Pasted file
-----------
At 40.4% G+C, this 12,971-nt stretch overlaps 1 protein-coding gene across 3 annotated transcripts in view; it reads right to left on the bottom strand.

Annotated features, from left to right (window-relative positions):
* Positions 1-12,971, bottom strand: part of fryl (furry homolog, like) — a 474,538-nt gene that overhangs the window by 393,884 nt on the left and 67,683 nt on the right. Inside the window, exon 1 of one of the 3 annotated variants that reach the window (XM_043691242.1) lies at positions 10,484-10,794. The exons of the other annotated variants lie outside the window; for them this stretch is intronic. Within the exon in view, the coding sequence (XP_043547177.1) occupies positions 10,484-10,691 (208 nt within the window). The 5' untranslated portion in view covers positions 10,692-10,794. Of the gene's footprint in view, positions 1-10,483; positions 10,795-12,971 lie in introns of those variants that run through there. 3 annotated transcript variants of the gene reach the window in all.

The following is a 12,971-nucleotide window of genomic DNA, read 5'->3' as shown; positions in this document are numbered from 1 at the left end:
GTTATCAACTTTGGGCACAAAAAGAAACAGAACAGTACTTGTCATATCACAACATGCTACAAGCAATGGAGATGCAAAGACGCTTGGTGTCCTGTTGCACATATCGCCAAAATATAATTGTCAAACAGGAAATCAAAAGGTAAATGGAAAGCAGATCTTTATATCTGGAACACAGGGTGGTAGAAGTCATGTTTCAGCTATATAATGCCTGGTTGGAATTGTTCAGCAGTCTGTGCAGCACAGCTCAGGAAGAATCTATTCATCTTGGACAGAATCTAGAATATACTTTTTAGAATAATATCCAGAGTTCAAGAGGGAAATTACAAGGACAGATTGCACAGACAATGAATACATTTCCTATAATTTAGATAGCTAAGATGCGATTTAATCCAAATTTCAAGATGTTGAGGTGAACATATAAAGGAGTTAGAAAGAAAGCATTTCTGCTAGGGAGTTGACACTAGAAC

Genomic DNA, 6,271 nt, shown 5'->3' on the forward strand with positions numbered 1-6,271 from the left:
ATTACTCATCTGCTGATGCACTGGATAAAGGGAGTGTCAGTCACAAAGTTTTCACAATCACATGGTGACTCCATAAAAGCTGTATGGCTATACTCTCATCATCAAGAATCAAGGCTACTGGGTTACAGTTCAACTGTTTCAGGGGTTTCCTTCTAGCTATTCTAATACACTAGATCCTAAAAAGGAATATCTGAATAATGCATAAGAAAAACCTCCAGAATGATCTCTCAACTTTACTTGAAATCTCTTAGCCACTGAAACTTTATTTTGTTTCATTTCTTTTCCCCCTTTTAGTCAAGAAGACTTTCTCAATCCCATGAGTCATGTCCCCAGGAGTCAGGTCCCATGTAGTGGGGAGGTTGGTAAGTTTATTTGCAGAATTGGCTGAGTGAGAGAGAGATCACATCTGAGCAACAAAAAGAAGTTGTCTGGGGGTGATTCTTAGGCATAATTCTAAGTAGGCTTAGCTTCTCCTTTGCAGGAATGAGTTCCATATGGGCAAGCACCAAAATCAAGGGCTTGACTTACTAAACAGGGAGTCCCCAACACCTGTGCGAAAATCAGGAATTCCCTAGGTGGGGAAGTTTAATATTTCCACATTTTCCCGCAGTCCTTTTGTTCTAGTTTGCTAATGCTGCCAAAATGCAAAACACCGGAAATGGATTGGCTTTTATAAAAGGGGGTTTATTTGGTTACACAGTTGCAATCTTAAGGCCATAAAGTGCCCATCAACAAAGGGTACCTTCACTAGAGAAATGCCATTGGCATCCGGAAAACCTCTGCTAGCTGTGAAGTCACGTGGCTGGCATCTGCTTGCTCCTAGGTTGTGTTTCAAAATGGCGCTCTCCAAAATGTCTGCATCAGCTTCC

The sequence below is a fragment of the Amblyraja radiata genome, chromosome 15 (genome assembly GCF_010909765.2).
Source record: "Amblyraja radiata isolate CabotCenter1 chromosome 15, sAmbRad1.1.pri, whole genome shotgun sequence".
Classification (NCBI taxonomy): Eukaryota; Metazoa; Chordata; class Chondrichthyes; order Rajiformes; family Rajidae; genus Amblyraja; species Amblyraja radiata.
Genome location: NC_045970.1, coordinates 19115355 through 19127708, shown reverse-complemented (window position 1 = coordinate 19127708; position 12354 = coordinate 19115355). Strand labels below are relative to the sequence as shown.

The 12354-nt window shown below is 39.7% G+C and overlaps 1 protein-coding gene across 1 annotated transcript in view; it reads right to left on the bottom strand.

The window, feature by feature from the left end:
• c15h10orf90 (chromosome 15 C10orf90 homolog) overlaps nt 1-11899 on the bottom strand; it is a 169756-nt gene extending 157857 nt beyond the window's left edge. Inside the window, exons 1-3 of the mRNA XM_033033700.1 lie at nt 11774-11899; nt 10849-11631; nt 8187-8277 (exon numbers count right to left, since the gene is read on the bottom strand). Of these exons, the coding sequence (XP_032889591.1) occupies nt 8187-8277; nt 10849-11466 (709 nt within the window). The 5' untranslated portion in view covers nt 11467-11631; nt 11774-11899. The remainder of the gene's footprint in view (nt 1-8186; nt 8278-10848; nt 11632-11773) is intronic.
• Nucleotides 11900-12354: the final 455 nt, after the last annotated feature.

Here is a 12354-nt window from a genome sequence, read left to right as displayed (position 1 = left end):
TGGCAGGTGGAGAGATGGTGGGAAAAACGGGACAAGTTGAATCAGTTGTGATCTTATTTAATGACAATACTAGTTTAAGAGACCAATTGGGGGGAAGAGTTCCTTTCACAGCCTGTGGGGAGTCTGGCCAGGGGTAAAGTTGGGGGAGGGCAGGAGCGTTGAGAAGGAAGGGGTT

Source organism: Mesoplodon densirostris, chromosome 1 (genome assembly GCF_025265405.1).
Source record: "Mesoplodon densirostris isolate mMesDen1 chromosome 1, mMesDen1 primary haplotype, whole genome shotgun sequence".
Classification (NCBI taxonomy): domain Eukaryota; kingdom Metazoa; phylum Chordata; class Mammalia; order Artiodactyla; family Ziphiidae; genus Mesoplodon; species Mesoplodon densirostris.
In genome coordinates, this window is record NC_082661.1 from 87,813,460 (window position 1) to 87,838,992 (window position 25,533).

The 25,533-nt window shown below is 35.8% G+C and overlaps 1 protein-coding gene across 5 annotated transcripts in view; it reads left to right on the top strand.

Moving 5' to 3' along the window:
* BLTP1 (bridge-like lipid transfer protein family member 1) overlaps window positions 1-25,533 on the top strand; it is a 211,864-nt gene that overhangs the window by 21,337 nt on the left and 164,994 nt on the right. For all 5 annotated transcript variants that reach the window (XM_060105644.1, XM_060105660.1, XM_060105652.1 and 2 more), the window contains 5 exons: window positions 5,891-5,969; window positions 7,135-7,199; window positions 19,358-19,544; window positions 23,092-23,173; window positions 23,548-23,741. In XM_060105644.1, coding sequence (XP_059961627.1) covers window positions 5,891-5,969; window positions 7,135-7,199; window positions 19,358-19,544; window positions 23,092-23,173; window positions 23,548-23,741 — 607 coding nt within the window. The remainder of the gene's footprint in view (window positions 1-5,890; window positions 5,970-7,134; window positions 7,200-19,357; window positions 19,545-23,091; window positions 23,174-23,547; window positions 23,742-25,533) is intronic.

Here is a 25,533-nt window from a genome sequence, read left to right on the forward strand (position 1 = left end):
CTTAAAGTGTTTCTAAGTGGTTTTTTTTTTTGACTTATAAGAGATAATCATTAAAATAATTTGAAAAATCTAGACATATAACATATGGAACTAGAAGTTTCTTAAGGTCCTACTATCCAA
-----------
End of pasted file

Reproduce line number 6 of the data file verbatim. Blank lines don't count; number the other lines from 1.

Genomic DNA, 6,271 nt, shown 5'->3' on the forward strand with positions numbered 1-6,271 from the left: